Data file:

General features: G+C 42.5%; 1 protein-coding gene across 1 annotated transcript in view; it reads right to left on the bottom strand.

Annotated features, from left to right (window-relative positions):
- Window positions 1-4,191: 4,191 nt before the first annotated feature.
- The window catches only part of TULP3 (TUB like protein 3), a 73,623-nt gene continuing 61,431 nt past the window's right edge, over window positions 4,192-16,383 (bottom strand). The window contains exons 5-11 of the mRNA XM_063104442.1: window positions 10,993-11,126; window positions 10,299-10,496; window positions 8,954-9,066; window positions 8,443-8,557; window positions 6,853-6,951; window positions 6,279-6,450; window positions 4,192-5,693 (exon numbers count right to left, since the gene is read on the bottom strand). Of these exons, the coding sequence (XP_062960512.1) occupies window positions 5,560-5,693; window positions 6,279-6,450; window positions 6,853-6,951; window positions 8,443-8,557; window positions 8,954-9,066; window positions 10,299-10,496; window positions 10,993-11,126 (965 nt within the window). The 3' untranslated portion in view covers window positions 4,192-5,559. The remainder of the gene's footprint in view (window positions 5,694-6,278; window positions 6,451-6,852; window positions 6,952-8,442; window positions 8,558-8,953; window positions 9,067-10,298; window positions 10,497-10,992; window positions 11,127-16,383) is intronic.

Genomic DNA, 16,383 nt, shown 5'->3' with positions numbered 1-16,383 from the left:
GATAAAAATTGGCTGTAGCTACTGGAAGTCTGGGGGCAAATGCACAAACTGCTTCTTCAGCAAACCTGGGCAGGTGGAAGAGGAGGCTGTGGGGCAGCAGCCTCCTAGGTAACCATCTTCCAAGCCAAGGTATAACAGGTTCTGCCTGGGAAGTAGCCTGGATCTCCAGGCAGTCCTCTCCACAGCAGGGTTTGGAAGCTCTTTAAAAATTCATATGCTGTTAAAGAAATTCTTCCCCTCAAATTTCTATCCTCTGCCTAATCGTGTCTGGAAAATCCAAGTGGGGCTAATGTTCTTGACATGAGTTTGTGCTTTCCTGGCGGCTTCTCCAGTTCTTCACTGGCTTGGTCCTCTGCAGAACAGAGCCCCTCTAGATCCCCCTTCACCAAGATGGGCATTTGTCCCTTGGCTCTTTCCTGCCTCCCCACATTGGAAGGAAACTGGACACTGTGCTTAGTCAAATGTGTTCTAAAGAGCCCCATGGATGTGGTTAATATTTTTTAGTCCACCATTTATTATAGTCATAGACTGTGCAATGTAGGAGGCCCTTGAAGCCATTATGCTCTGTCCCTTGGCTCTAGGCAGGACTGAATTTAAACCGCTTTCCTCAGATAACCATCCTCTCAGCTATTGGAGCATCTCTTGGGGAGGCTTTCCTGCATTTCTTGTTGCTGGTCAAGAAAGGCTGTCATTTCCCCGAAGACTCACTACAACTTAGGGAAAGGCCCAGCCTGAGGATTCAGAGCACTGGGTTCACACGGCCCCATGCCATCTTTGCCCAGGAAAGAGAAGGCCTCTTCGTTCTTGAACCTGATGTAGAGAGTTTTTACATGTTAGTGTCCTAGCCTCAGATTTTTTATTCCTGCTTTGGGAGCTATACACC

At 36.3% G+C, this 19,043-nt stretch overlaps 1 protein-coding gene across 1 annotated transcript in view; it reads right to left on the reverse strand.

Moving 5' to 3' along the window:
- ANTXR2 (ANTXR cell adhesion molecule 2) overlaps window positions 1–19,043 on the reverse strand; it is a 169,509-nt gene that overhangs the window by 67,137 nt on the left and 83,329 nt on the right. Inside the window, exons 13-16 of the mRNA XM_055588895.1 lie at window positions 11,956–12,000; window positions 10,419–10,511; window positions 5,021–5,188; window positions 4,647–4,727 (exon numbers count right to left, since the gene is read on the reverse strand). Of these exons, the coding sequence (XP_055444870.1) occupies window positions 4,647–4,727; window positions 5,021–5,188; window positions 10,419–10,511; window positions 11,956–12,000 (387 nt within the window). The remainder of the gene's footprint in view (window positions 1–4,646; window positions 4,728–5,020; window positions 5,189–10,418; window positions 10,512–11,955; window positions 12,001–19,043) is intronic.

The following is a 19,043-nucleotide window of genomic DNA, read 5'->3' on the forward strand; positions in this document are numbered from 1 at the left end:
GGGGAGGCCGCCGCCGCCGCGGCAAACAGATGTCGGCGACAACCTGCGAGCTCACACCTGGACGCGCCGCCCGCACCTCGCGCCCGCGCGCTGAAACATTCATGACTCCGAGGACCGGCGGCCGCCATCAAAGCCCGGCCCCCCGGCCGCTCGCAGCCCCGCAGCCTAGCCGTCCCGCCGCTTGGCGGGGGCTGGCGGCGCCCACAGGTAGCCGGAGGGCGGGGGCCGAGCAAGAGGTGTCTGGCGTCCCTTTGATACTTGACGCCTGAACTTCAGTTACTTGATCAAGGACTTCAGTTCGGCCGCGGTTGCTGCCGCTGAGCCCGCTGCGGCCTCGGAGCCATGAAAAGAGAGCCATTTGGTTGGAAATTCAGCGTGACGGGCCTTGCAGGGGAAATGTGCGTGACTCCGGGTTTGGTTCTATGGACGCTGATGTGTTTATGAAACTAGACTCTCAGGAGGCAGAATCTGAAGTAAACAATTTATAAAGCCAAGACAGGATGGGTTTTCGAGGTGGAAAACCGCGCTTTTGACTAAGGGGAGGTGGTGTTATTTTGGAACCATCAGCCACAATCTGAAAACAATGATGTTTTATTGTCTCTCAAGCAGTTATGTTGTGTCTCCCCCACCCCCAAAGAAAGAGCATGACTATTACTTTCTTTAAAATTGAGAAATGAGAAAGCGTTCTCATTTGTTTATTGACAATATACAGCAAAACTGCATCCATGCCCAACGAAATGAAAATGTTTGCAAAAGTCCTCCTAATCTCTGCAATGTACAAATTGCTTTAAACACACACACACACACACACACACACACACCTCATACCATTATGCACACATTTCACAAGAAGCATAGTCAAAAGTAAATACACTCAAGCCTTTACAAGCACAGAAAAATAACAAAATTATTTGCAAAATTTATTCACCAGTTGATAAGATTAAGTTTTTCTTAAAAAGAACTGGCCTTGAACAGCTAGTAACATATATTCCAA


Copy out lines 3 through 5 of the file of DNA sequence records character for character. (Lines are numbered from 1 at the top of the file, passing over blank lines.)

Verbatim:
- Window positions 1-4,191: 4,191 nt before the first annotated feature.
- The window catches only part of TULP3 (TUB like protein 3), a 73,623-nt gene continuing 61,431 nt past the window's right edge, over window positions 4,192-16,383 (bottom strand). The window contains exons 5-11 of the mRNA XM_063104442.1: window positions 10,993-11,126; window positions 10,299-10,496; window positions 8,954-9,066; window positions 8,443-8,557; window positions 6,853-6,951; window positions 6,279-6,450; window positions 4,192-5,693 (exon numbers count right to left, since the gene is read on the bottom strand). Of these exons, the coding sequence (XP_062960512.1) occupies window positions 5,560-5,693; window positions 6,279-6,450; window positions 6,853-6,951; window positions 8,443-8,557; window positions 8,954-9,066; window positions 10,299-10,496; window positions 10,993-11,126 (965 nt within the window). The 3' untranslated portion in view covers window positions 4,192-5,559. The remainder of the gene's footprint in view (window positions 5,694-6,278; window positions 6,451-6,852; window positions 6,952-8,442; window positions 8,558-8,953; window positions 9,067-10,298; window positions 10,497-10,992; window positions 11,127-16,383) is intronic.

Genomic DNA, 16,383 nt, shown 5'->3' with positions numbered 1-16,383 from the left: